Music and Much More with Marsalis

By Steven Libowitz   |   November 12, 2020
Trumpeter-composer Wynton Marsalis leads the Jazz at Lincoln Center Orchestra Septet’s performance of The Sounds of Democracy on November 6

The election will be three days in the rear-view mirror when The Jazz at Lincoln Center Orchestra Septet with Wynton Marsalis performing “The Sounds of Democracy” streams for free as part of UCSB Arts & Lectures’ Thematic Learning Initiative, its community conversation arm in conjunction with events. Led by trumpeter-composer Wynton Marsalis and featuring seven of jazz’s finest soloists, the concert’s repertoire celebrates, with the full vigor, vision, and depth of America’s music, jazz’s embodiment of freedom and democracy, highlighted by “The Democracy Suite,” a new Marsalis composition written during the ongoing COVID-19 crisis as a response to the political, social, and economic struggles facing the nation. The piece is described as a swinging and stimulating instrumental rumination on the issues that have recently dominated our lives as well as the beauty that could emerge from a collective effort to create a better future.

The 60-minute concert, which begins streaming at 5 pm on Friday, November 6, will be followed by an hour-long conversation and Q&A with Marsalis moderated by Pulitzer Prize-winning author and UCSB professor Dr. Jeffrey C. Stewart. The event ties together both of this season’s TLI themes: Finding Hope, about maintaining social connections, ensuring emotional well-being and rebuilding with intention, and Race to Justice, in which leading activists, creatives and thinkers confront racism in America, guiding us toward racial equality. Register at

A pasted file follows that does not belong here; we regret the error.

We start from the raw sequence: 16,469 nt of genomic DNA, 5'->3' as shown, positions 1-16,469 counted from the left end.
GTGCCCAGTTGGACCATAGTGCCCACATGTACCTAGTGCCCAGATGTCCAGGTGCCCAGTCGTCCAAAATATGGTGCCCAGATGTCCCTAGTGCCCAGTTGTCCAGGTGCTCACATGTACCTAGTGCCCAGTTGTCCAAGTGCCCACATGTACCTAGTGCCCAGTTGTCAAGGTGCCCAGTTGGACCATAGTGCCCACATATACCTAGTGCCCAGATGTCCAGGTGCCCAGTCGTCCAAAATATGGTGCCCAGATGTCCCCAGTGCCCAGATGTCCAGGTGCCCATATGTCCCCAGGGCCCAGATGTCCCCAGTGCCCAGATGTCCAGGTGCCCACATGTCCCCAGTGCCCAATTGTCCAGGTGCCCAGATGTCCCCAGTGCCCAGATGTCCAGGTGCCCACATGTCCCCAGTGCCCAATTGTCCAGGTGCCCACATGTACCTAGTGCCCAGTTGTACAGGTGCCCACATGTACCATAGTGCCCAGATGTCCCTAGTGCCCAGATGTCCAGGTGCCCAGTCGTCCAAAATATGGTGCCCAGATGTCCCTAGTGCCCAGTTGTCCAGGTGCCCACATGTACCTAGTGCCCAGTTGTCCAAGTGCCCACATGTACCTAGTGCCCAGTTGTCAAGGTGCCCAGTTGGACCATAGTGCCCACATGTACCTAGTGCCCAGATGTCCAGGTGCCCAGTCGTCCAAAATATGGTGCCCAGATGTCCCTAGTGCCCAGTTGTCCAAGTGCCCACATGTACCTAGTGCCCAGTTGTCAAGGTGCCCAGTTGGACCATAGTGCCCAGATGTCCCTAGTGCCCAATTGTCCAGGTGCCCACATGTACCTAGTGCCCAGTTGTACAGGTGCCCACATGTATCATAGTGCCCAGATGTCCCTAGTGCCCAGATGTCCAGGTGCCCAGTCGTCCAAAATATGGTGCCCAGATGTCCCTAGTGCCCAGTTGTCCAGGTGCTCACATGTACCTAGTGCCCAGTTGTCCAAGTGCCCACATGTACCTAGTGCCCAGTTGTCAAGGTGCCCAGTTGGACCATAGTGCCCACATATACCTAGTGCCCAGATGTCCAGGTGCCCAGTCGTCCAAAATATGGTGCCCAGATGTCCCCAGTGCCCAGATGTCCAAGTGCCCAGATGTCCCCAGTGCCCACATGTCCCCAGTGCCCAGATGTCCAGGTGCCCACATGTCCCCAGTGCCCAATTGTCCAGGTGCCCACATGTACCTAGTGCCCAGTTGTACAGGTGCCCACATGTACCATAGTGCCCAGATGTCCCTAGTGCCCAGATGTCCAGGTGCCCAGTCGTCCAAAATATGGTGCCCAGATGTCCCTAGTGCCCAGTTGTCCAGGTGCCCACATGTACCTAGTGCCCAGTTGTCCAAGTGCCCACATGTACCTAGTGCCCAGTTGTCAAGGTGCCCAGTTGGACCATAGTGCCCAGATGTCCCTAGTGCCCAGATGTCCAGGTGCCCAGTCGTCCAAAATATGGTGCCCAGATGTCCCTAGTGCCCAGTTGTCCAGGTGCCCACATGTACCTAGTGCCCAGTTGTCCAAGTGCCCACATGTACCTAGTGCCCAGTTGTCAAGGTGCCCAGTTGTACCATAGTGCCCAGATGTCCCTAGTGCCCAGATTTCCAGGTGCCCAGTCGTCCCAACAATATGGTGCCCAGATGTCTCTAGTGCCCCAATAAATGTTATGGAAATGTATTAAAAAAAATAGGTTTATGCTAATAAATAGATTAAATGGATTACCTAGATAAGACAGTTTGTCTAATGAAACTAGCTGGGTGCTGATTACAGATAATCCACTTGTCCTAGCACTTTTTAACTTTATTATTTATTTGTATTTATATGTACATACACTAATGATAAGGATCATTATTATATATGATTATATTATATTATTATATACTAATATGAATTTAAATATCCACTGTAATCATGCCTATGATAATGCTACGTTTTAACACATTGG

A&L at the Drive-In

UCSB’s Arts & Lectures’ free outdoor cinema series at the West Winds Drive-in, boasting safe viewing inside of cars or social distanced lawn chairs, has a double dose of double features this week. First up are a pair of strong young women, starting with Selena, in which Jennifer Lopez portrays therise and tragic death of pop-music sensation Selena, playing November 5 at 5:30 pm, followed at 8 pm by Lady Bird, the recent charming comedy about a high school senior navigating her home life with a loving but strong-willed mother while dealing with the final year of high school. Tuesday, November 10 brings a classic and recent action-adventure films in Indiana Jones and the Raiders of the Lost Ark at 5:30 pm paired with Spider-Man: Into the Spider-Verse. Gates open 90 minutes before the first film, and food trucks, concessions and live entertainment keep audiences occupied during down time. Visit

Fighting Fear with Creativity 

Big Magic: How to Live a Creative Life, and Let Go of Your Fear, the 2015 book by Elizabeth Gilbert, the celebrated author of Eat, Pray, Love, has been named as the Santa Barbara Public Library’s choice for SB Reads: Create!, the fall’s Santa Barbara Reads program. Free copies of the book in both English and Spanish are available to pick up at the Central Library’s Book Browsing program and Sidewalk Service while supplies last.

The goal of the program is to engage the community with local artists and writers to explore creativity and, as Gilbert suggests in her book, encourage embracing “a life that is driven more strongly by curiosity than by fear.” Gilbert herself will participate in the month-long program via a virtual conversation over Zoom at 6 pm on November 11 to discuss creativity, the creative process, and the book. Community members may submit questions for Gilbert in advance using the library’s online form. Register for the event at EventDetails?Even

“Journaling to Uncover Our Own Big Magic,” one of the library’s ancillary events, offers four gatherings for teens and adults of all genders to explore journal-keeping through a series of Saturday morning workshops. Participants will learn how to create a journal with poems, sketches, free writing, and collages, November 7, 14, 21 and December 5. 


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